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US households are holding on to their vehicles longer

The turnover of household vehicles has slowed since 2009, based on US Department of Transportation surveys of household vehicle travel, the US Energy Information Administration (EIA) reported.

The 2017 National Household Travel Survey (NHTS) reported that the average vehicle—including cars, trucks, and vans—has increased from 9.3 years in 2009 to 10.5 years in 2017, suggesting that many households have delayed the purchase of a new vehicle and continuing a trend of US households operating vehicles longer. The slowing of vehicle turnover has implications for transportation fuel consumption, because newer vehicles tend to have better fuel economies.


Source: US Department of Transportation, Federal Highway Administration, National Household Travel Survey.

The aging of US household vehicles was reported across all light-duty vehicle types, in particular for pickup trucks, vans, and sport utility vehicles. By comparison, the average age of in-use cars increased, in absolute terms, from 9.5 years in 2009 to 10.3 years in 2017.

The increases in average age between 2009 and 2017 ranged from a low of 0.4 years for other light trucks to a high of 2.4 years for pickup trucks.

Households with lower incomes tend to have older vehicles than households with higher incomes, but since 2009, that gap has slightly narrowed. The average age of vehicles used by higher-income households has increased more than those used by lower-income households.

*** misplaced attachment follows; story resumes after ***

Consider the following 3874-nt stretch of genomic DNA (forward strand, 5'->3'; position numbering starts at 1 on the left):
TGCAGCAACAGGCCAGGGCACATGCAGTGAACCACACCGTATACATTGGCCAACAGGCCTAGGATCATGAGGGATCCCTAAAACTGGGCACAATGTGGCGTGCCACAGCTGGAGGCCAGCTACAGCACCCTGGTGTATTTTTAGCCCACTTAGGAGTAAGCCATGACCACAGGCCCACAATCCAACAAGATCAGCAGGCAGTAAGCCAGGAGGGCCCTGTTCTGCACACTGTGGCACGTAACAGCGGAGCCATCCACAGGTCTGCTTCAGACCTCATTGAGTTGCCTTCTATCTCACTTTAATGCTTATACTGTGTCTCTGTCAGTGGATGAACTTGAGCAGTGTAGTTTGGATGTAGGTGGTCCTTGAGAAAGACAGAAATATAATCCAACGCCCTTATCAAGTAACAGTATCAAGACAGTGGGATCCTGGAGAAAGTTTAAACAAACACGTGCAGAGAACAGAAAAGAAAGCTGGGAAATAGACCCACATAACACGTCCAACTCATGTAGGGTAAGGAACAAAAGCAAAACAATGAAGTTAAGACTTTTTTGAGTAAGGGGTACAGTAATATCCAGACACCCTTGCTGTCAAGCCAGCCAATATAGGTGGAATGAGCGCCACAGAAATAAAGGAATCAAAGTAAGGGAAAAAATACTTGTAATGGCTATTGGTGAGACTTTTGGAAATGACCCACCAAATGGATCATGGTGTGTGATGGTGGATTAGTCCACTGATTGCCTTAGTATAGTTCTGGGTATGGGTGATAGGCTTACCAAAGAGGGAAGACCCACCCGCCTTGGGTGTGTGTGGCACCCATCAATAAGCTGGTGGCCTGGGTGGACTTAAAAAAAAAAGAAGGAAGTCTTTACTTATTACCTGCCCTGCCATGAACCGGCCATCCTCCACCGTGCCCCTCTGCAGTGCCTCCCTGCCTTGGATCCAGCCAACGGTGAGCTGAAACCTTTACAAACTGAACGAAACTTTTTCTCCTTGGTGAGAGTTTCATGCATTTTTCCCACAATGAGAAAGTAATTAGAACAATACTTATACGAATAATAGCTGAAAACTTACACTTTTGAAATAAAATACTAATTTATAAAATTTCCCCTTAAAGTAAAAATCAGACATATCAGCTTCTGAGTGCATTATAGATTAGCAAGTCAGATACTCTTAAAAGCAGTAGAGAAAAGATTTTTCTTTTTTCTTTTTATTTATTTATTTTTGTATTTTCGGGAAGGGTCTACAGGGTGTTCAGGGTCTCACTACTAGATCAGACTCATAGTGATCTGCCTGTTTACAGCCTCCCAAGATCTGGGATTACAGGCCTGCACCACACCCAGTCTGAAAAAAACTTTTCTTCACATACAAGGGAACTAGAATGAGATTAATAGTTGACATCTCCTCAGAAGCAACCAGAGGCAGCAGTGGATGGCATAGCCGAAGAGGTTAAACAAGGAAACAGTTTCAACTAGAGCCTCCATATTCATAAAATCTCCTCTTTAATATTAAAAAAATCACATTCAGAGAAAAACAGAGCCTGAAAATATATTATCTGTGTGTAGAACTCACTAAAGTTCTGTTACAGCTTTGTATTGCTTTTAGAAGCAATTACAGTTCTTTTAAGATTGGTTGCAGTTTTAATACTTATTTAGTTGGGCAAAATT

Overall, the aging of the vehicle fleet suggests many households have delayed purchasing a new vehicle or have instead purchased a used vehicle. Data from the Bureau of Labor Statistics’ Consumer Expenditures Survey show that spending on vehicle repair and maintenance has also increased in recent years.

Even as vehicle turnover has slowed, the US Environmental Protection Agency reports that fuel economy has continued to increase because of technology advances adopted across all vehicle types of new light-duty vehicles.

Average and aggregate energy use by vehicles, however, also is affected by travel demand and characteristic data not incorporated in vehicle-age statistics, such as variations among household vehicle ownership and use.

The NHTS has been conducted by the US Department of Transportation's Federal Highway Administration eight times since 1969. The 2009 survey was conducted before the federal Car Allowance Rebate System—which accelerated new vehicle purchases in July and August 2009—had started.



Not sure it's a long-term trend. Add 8 years to the bump in the 2009 data and you get a corresponding bump in 2017.
The years before the 2009 recession were characterized by easy credit, which fueled car sales. What the graph shows is that many of those cars are still on the road (and presumably paid-off!).
There's a dip in the 2017 chart (around 5-8 years) that corresponds to the 2009+ sales collapse. Makes perfect sense: there aren't as many 2009-2012 cars on the road, because fewer were made/sold in the first place.

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